DescriptionBuilt for Charles Mills, Lord Hillingdon, a partner in Glyn Mills Bank and a business associate of Sir Frederick Mirrielees, it is constructed of stone, flint, brick dressings, tile and half-timbering. The approach to the house reveals two of the main themes – the materials and the projecting bays with continuous coped parapets, a motif developed later at Castle Drogo. The roof mostly sits behind the parapet, as if the walls were fortifications, but in places comes quite low down. The plan, similar to that of Orchards, is built around a central courtyard and is most intricate. The entrance is through a passageway, under a Mannerist skeleton arch (used later at Marsh Court), into a Quattrocento courtyard. Up the staircases, behind the fountain, is the entrance but two right turns are still necessary to reach the Hall! Inside the Hall is a splendidly perverse classical fireplace, and a heavy Tudor staircase, which has the characteristic motif of carved ends to the exposed joints (seen before in Surrey). The house is a mixture of many motifs – too many possibly – for in its design Lutyens almost reaches the limit of credibility. (Amery et al., 1981, cat no. 122)
Large house, used to be a convalescent home, now a family residence. 1899 by Sir Edwin Lutyens for second Lord Hillingdon. Flint with brick, tile and stone dressings, tiles. Tile roof. Rectangular in plan with central courtyard and service range to north west corner. South front of 4 bays, 2 storeys. Loggia to central 2 bays, the upper, timbered, storey supported on arched braces; 2 6-light mullioned and transomed oak windows, the upper row of lights continuing at the sides to form 9 lights; all leaded. To either side of the central bays is a 2-storey 5-sided canted bay, the angles having brick quoins; each face of both storeys has a cross-mullioned leaded window, the horizontal members of stone and the mullion of brick. All the remaining windows are of this pattern. The canted bays have a flat roof but there is a tile hung gable behind. Central axial brick stack. The east front is of 4 bays, 2 storeys with similar flanking bays and windows. Central 2 bays each have a pair of Tuscan columns with semicircular arches, those to the right are open forming a loggia reached by shallow steps; to the right the arches are blocked with brick containing a lunette. The two central bays on the first floor each have a 6- light mullioned and transomed window. Parapet gable from the centre of which rises a tall chimney of 2 lozenge-shaped brick shafts. The west, entrance, front of 2 storeys has irregular fenestration. To the right a massive external chimney stack to the ground floor, tapering, the shoulders with tumbling-in and rising to 2 separate rectangular brick shafts. Central small entrance doorway, stone dressed, with keystone. On its left a 6-light mullioned and transomed window. To the right a 2-light mullioned window. Above the doorway a blank stone panel, then a 12-light mullioned window under the eaves. Through the entrance archway is a square courtyard paved with York stone, millstones and bricks, the opposite wall has a 3-bay arcade of Tuscan columns with semicircular arches with a circular pool under the central arch; a shallow flight of steps from both of the flanking bays rises to the central, main, entrance door which is dated 1900; the doorway has a stone surround and semicircular arched head with keystone; flanked by lunettes with stone dressings and keystones, iron glazing bars. Above the arcade are two bands of tiles which continue round the courtyard, the upper one at sill level of 3 2-light mullioned windows to each face. To the left a central doorway with semicircular arched head and a 4-light mullion; to right 2 3-light mullioned and transomed windows. To the rear, entrance from west front a skeleton archway supported on concave stone piers. Interior. Heavily timbered dining room and staircase, panelled drawing room and library. Door furniture and window furniture all still in situ. (Historic England, list entry 1305906)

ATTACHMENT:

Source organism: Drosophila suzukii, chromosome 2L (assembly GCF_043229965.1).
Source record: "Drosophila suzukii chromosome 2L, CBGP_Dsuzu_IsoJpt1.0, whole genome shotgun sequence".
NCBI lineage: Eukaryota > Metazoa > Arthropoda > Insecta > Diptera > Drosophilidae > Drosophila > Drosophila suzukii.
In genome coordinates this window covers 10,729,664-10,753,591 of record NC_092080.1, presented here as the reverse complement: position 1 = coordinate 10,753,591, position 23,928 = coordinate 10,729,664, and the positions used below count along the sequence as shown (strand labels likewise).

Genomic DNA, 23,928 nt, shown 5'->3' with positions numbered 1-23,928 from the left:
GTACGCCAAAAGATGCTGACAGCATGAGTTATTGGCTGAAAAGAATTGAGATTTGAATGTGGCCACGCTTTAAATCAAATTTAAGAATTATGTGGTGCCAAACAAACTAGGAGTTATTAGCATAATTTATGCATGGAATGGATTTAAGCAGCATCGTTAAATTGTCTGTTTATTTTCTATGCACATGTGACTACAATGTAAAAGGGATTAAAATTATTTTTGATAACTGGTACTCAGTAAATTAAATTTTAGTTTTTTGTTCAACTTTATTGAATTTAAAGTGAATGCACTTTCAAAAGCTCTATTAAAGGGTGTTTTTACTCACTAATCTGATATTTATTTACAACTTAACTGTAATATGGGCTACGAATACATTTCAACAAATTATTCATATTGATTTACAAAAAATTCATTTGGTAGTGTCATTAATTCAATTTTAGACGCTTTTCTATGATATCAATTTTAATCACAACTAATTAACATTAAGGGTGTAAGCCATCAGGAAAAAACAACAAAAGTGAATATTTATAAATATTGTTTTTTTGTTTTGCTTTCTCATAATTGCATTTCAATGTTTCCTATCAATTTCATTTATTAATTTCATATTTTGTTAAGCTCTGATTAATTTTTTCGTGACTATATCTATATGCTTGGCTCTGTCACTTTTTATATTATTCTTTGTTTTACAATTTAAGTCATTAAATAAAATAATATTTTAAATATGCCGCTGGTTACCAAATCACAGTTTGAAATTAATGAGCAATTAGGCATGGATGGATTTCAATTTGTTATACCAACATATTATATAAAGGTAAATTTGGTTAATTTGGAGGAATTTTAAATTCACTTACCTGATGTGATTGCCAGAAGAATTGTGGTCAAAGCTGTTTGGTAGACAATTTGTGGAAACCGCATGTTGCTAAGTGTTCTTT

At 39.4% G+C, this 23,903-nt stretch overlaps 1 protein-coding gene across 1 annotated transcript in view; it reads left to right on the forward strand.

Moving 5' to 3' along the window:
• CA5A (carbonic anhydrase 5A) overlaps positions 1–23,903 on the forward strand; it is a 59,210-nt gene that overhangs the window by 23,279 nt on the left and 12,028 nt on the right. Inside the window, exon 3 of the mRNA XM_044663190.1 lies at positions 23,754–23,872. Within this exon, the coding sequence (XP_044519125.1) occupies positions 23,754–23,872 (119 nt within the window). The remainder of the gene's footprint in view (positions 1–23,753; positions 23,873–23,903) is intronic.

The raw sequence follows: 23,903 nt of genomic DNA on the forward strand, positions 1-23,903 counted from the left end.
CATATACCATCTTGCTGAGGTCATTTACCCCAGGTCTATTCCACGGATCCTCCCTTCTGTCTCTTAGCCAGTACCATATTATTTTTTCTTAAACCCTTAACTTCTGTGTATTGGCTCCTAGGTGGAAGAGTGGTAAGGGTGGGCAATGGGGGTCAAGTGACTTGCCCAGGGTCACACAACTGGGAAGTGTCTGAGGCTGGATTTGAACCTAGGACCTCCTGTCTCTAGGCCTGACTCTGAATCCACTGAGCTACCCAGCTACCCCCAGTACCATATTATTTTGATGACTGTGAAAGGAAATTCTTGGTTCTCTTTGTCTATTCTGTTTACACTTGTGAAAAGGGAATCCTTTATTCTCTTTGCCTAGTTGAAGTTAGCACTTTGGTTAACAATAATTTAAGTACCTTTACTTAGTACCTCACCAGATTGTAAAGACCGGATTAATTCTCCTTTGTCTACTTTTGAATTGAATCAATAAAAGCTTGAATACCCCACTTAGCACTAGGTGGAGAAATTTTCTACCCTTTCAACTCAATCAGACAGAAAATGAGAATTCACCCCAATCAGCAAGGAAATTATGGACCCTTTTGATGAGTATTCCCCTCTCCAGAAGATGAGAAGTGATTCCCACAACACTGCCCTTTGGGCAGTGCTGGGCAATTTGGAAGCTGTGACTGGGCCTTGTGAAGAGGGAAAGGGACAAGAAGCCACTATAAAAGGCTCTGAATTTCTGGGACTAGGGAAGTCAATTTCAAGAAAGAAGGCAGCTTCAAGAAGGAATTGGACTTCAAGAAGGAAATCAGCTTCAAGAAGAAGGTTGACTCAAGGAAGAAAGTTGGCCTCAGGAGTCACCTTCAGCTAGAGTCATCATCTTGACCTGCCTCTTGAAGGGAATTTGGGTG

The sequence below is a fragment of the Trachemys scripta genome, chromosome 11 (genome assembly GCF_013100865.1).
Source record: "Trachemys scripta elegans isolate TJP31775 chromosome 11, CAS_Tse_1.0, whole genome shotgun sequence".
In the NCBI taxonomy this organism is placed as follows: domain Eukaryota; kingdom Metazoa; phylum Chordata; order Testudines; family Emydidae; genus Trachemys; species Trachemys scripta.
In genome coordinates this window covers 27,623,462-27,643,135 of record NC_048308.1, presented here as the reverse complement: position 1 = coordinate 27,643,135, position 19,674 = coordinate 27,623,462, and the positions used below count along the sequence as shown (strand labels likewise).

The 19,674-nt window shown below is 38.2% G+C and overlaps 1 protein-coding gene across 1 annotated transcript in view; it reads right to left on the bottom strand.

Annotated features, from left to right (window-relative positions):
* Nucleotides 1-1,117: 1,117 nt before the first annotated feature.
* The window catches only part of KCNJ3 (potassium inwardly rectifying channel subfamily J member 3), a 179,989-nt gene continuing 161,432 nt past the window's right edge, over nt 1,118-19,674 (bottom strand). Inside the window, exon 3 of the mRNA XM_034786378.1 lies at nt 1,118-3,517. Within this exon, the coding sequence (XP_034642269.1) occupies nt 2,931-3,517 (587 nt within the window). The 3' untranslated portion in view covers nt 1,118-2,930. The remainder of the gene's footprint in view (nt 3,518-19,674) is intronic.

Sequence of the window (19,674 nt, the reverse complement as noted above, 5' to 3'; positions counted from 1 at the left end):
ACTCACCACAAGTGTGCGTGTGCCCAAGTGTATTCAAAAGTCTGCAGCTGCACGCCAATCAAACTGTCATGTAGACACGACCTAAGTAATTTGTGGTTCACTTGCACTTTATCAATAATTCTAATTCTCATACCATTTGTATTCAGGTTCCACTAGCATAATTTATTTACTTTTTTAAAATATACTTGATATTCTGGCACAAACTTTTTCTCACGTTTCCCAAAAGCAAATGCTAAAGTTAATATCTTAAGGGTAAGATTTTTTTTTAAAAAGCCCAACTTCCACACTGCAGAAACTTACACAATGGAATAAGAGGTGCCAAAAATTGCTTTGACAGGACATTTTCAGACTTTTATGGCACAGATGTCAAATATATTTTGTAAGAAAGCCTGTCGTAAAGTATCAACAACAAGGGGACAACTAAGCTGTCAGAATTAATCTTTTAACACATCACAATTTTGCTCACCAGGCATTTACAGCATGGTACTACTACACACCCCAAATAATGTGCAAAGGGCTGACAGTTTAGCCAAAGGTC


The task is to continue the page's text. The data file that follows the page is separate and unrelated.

BibliographyAmery, C., Richardson, M. and Stamp, G. (1981) Lutyens, the Work of the English Architect Sir Edwin Lutyens (1869-1944): Hayward Gallery London, 18 November 1981-31 January 1982. London: Arts Council of Great Britain.
Historic England. Overstrand Hall. [Online] Available from: https://historicengland.org.uk/listing/the-list/list-entry/1305906
Also Cited InTyack G, Bradley S, Pevsner N (2010) Berkshire. The Buildings of England. New Haven: Yale University Press.
Gradidge, R. (1982) Edwin Lutyens: Architect Laureate. London: Allen & Unwin.
Weaver, L. (1913) Houses and Gardens by E L Lutyens. London: Country Life.
Aslet, C. (1982) The Last Country Houses. New Haven: Yale University Press.
Pevsner, N. (1966) Berkshire. The Buildings of England. Harmondsworth: Penguin.
Butler, A., 1950. The architecture of Sir Edwin Lutyens: the Lutyens memorial series. Vol 1: Country Houses, Country Life: London and Scibners: New York.
Lawrence, R. R. (2009) The Book of the Edwardian & Interwar House [2013 ed]. London: Aurum Press.